David leaned in over his book, his eyes greedily drinking in the descriptions of the life medieval. The politics made him wish that he could with boldness and wit maneuver through insults and intrigue. Each battle command heroic Lord Arvon issued and every thrust of his blade made David lean in closer, imagining himself possessed of such a confidence and skill as the person through whose eyes he saw the world. As the protagonist excused himself from a treachery-fraught soirée for a moment of solitude, David fell into the book.
Lord Chester Arvon closed the door on a party putatively in his honor, and thus on ceaseless bickering and sniping among those seeking his favor. Opening up a book of accounts, he took out the tome concealed within: a story of high fantasy. He relaxed into the tale of a young man in a magical world of impossible leisure and instant knowledge. The boy's struggles — to find love, to find purpose in a world of leisure, to be more like the heroes of the books he reads — echoed in Chester's own heart.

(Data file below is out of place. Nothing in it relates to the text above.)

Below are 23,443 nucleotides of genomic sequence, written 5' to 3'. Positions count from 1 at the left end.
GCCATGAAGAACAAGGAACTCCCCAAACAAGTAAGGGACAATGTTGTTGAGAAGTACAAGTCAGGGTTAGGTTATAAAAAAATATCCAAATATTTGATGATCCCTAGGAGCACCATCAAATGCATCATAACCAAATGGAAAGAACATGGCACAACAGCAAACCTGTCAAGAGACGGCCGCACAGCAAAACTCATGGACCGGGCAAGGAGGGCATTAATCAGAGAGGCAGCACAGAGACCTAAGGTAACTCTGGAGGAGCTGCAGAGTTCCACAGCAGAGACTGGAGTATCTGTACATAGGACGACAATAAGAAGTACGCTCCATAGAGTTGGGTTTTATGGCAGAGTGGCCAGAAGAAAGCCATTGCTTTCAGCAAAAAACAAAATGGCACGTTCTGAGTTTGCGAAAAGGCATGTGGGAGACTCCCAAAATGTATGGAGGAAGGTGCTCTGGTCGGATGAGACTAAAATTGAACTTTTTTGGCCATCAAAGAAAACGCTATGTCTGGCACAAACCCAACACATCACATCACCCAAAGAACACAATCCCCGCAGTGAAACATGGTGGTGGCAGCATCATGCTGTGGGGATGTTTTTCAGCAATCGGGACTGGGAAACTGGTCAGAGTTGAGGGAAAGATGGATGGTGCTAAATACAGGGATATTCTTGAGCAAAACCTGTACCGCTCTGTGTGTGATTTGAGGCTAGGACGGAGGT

As the protagonist set down his book to leave for work, Chester fell into the book.